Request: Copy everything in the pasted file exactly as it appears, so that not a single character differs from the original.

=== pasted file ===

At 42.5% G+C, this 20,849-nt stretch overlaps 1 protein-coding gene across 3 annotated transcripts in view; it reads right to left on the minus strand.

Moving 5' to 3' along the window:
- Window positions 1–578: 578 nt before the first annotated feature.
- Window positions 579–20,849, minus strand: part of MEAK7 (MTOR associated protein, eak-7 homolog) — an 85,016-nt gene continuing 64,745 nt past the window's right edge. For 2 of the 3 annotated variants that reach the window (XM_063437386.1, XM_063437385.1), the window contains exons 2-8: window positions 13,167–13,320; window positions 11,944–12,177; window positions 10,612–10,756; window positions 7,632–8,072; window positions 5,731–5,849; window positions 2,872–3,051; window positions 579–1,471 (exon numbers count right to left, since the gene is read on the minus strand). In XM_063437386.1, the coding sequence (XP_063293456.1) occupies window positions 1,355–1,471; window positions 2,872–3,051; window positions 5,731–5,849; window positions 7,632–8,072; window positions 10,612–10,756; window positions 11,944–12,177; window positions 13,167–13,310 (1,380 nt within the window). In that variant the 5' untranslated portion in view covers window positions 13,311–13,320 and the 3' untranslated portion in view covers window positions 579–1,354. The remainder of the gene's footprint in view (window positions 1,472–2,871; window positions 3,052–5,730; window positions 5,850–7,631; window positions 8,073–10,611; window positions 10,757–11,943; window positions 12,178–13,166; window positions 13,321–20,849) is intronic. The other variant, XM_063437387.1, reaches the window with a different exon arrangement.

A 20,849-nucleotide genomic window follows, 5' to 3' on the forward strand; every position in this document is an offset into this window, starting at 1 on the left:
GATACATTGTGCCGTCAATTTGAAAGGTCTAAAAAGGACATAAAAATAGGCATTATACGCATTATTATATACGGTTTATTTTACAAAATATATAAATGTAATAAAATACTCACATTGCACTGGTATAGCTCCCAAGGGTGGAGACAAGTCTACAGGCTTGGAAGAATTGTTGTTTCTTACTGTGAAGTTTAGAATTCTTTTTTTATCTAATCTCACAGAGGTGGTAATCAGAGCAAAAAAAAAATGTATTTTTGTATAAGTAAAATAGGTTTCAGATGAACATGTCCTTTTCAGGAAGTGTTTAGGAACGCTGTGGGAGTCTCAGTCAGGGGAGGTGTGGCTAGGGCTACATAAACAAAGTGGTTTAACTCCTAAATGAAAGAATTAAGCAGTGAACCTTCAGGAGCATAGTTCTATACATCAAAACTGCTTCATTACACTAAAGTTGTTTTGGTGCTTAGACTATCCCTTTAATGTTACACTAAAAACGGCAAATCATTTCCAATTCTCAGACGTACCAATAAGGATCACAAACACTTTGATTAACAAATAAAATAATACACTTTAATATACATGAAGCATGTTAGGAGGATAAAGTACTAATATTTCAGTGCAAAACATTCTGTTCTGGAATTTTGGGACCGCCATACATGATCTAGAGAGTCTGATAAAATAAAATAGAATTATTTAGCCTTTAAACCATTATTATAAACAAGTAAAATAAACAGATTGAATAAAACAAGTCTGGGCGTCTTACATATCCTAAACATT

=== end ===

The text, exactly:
At 42.5% G+C, this 20,849-nt stretch overlaps 1 protein-coding gene across 3 annotated transcripts in view; it reads right to left on the minus strand.

Moving 5' to 3' along the window:
- Window positions 1–578: 578 nt before the first annotated feature.
- Window positions 579–20,849, minus strand: part of MEAK7 (MTOR associated protein, eak-7 homolog) — an 85,016-nt gene continuing 64,745 nt past the window's right edge. For 2 of the 3 annotated variants that reach the window (XM_063437386.1, XM_063437385.1), the window contains exons 2-8: window positions 13,167–13,320; window positions 11,944–12,177; window positions 10,612–10,756; window positions 7,632–8,072; window positions 5,731–5,849; window positions 2,872–3,051; window positions 579–1,471 (exon numbers count right to left, since the gene is read on the minus strand). In XM_063437386.1, the coding sequence (XP_063293456.1) occupies window positions 1,355–1,471; window positions 2,872–3,051; window positions 5,731–5,849; window positions 7,632–8,072; window positions 10,612–10,756; window positions 11,944–12,177; window positions 13,167–13,310 (1,380 nt within the window). In that variant the 5' untranslated portion in view covers window positions 13,311–13,320 and the 3' untranslated portion in view covers window positions 579–1,354. The remainder of the gene's footprint in view (window positions 1,472–2,871; window positions 3,052–5,730; window positions 5,850–7,631; window positions 8,073–10,611; window positions 10,757–11,943; window positions 12,178–13,166; window positions 13,321–20,849) is intronic. The other variant, XM_063437387.1, reaches the window with a different exon arrangement.

A 20,849-nucleotide genomic window follows, 5' to 3' on the forward strand; every position in this document is an offset into this window, starting at 1 on the left:
GATACATTGTGCCGTCAATTTGAAAGGTCTAAAAAGGACATAAAAATAGGCATTATACGCATTATTATATACGGTTTATTTTACAAAATATATAAATGTAATAAAATACTCACATTGCACTGGTATAGCTCCCAAGGGTGGAGACAAGTCTACAGGCTTGGAAGAATTGTTGTTTCTTACTGTGAAGTTTAGAATTCTTTTTTTATCTAATCTCACAGAGGTGGTAATCAGAGCAAAAAAAAAATGTATTTTTGTATAAGTAAAATAGGTTTCAGATGAACATGTCCTTTTCAGGAAGTGTTTAGGAACGCTGTGGGAGTCTCAGTCAGGGGAGGTGTGGCTAGGGCTACATAAACAAAGTGGTTTAACTCCTAAATGAAAGAATTAAGCAGTGAACCTTCAGGAGCATAGTTCTATACATCAAAACTGCTTCATTACACTAAAGTTGTTTTGGTGCTTAGACTATCCCTTTAATGTTACACTAAAAACGGCAAATCATTTCCAATTCTCAGACGTACCAATAAGGATCACAAACACTTTGATTAACAAATAAAATAATACACTTTAATATACATGAAGCATGTTAGGAGGATAAAGTACTAATATTTCAGTGCAAAACATTCTGTTCTGGAATTTTGGGACCGCCATACATGATCTAGAGAGTCTGATAAAATAAAATAGAATTATTTAGCCTTTAAACCATTATTATAAACAAGTAAAATAAACAGATTGAATAAAACAAGTCTGGGCGTCTTACATATCCTAAACATT